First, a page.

Over seven months, I worked with a client to define a use case and prototype a co-adaptive interaction to make creative software easier to use. See the product website
user research // survey, structured interview, contextual inquiry, congnitive task analysis, think alouds, speed-dating, analogous domains, secondary research
synthesis // affinity diagramming, customer journey map, visioning
prototyping // storyboarding, low to high-fidelity prototyping, usability testing, heuristic evaluation
WHAT IS A CO-ADAPTIVE INTERACTION?
Creative software enriches the work we do in fields like photo-editing, drawing, and 3D modeling. However, with increasing complexity and feature-richness comes decreasing usability. Users are forced to learn and adapt to the tools that they use, without proactive assistance from the tool itself. Can the user and the system “co-adapt” so that users can learn faster and achieve their creative goals more efficiently? We set out to understand this new technological landscape—somewhere beyond context-awareness and personalization—to build a smarter creative software tool.
LAYING THE GROUNDWORK
Armed with an unusually academic and open-ended problem, my team of 5, Converge, quickly grounded ourselves in existing research. We conducted a thorough literature review by delving into academic papers and conducting interviews with experts in the field. These initial conversations generated the research questions that steered the following months of user research.
From week 1, I pushed to develop a rigorous, reusable co-adaptive framework to structure our prototypes within. This early decision greatly influenced our ability to think systematically and holistically throughout the research phase.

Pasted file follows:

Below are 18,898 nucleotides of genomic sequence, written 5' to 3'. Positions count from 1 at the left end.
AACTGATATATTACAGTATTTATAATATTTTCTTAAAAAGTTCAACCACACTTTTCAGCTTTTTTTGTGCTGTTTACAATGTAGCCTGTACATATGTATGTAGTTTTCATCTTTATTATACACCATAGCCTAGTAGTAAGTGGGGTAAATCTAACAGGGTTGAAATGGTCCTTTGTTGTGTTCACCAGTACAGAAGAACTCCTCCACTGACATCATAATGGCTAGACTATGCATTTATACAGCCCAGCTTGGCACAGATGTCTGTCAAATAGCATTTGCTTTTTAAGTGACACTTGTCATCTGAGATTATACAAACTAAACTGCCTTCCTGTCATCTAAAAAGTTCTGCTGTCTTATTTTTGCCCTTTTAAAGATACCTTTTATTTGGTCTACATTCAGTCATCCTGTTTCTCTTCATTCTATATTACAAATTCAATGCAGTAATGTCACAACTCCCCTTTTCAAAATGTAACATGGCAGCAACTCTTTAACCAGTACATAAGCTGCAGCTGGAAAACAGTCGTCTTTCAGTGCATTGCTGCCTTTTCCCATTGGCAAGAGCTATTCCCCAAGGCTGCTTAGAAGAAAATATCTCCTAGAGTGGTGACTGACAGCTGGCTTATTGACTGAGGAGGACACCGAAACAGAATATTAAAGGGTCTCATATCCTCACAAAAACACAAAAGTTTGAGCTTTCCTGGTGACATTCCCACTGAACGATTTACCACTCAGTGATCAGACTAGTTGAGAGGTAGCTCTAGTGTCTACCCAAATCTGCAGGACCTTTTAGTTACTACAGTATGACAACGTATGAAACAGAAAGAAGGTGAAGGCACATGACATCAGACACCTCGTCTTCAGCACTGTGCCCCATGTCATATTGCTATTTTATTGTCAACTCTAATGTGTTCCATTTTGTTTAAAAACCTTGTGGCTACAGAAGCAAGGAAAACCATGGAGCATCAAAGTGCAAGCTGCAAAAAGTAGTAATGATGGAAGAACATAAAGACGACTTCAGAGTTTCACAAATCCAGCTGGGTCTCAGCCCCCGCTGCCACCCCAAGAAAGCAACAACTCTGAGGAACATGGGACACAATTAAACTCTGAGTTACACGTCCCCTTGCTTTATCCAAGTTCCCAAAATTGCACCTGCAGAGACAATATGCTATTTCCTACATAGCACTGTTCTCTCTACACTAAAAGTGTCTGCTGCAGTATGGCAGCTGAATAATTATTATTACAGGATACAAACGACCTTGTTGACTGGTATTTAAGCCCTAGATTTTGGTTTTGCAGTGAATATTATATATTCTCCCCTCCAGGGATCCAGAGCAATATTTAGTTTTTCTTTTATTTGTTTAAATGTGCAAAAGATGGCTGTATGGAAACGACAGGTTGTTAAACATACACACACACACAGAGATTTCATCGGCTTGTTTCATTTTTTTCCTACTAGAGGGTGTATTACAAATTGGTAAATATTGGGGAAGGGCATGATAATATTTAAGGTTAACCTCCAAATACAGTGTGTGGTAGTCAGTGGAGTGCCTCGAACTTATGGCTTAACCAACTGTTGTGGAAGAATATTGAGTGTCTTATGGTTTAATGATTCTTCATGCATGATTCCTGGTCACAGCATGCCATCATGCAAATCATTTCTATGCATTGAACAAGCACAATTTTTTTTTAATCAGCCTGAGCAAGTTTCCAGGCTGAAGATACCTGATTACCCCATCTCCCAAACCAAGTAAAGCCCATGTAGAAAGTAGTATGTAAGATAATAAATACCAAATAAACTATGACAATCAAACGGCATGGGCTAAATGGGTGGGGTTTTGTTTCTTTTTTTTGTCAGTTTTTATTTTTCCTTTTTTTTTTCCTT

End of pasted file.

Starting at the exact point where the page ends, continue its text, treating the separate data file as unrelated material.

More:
an early concept map during a brainstorming session
design & communication // I led the UX and visual design direction of our deliverables. I designed and wrote the content of our digital and print materials.
strategy & vision // I defined the insights that emerged from several months of research. As a generalist, I pushed for a high-level, conceptual understanding of the problem space.
product // I defined the workflow and helped scope the product features of our high-fidelity prototype.
misc // I worked on all aspects of the project and played other vital roles as a researcher, project manager, and content strategist. On any given day, I might be writing, analyzing data, and coordinating meetings—while conducting user tests or ideating in between.
UNCOVERING THE UNDERLYING PROBLEMS OF CREATIVE SOFTWARE
To answer our research questions, we wove through various levels of abstraction in our research methodology. This multi-pronged approach gave us a bird's-eye view of our scope and diversified the responses we received. To understand why, I interviewed users about their motives for using creative software. To understand what, I observed users in their work environment, making note of the way their space affects their workflow. Finally, to understand how, I recorded nuanced interactions during think aloud sessions, in which we asked users to complete tasks in Photoshop and GIMP.